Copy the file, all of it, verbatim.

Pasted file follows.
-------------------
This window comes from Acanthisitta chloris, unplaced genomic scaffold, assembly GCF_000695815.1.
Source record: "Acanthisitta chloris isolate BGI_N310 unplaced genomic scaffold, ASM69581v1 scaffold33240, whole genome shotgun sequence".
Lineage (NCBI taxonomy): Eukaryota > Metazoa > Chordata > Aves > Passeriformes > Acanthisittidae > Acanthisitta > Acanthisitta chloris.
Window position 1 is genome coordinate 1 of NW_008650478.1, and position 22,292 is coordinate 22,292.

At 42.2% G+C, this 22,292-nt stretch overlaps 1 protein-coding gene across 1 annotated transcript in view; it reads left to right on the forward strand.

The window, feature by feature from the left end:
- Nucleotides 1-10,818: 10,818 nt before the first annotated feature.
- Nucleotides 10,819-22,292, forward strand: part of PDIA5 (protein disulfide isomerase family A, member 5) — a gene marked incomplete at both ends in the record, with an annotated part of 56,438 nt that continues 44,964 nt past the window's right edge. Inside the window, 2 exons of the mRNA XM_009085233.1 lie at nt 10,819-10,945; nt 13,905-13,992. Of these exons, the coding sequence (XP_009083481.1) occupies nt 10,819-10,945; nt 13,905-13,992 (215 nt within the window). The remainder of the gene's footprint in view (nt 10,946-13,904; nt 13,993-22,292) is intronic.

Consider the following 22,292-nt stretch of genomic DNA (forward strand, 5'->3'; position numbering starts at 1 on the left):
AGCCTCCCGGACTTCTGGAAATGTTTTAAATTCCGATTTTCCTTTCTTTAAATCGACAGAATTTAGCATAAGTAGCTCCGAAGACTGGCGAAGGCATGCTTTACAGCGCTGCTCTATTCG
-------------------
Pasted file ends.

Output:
This window comes from Acanthisitta chloris, unplaced genomic scaffold, assembly GCF_000695815.1.
Source record: "Acanthisitta chloris isolate BGI_N310 unplaced genomic scaffold, ASM69581v1 scaffold33240, whole genome shotgun sequence".
Lineage (NCBI taxonomy): Eukaryota > Metazoa > Chordata > Aves > Passeriformes > Acanthisittidae > Acanthisitta > Acanthisitta chloris.
Window position 1 is genome coordinate 1 of NW_008650478.1, and position 22,292 is coordinate 22,292.

At 42.2% G+C, this 22,292-nt stretch overlaps 1 protein-coding gene across 1 annotated transcript in view; it reads left to right on the forward strand.

The window, feature by feature from the left end:
- Nucleotides 1-10,818: 10,818 nt before the first annotated feature.
- Nucleotides 10,819-22,292, forward strand: part of PDIA5 (protein disulfide isomerase family A, member 5) — a gene marked incomplete at both ends in the record, with an annotated part of 56,438 nt that continues 44,964 nt past the window's right edge. Inside the window, 2 exons of the mRNA XM_009085233.1 lie at nt 10,819-10,945; nt 13,905-13,992. Of these exons, the coding sequence (XP_009083481.1) occupies nt 10,819-10,945; nt 13,905-13,992 (215 nt within the window). The remainder of the gene's footprint in view (nt 10,946-13,904; nt 13,993-22,292) is intronic.

Consider the following 22,292-nt stretch of genomic DNA (forward strand, 5'->3'; position numbering starts at 1 on the left):
AGCCTCCCGGACTTCTGGAAATGTTTTAAATTCCGATTTTCCTTTCTTTAAATCGACAGAATTTAGCATAAGTAGCTCCGAAGACTGGCGAAGGCATGCTTTACAGCGCTGCTCTATTCG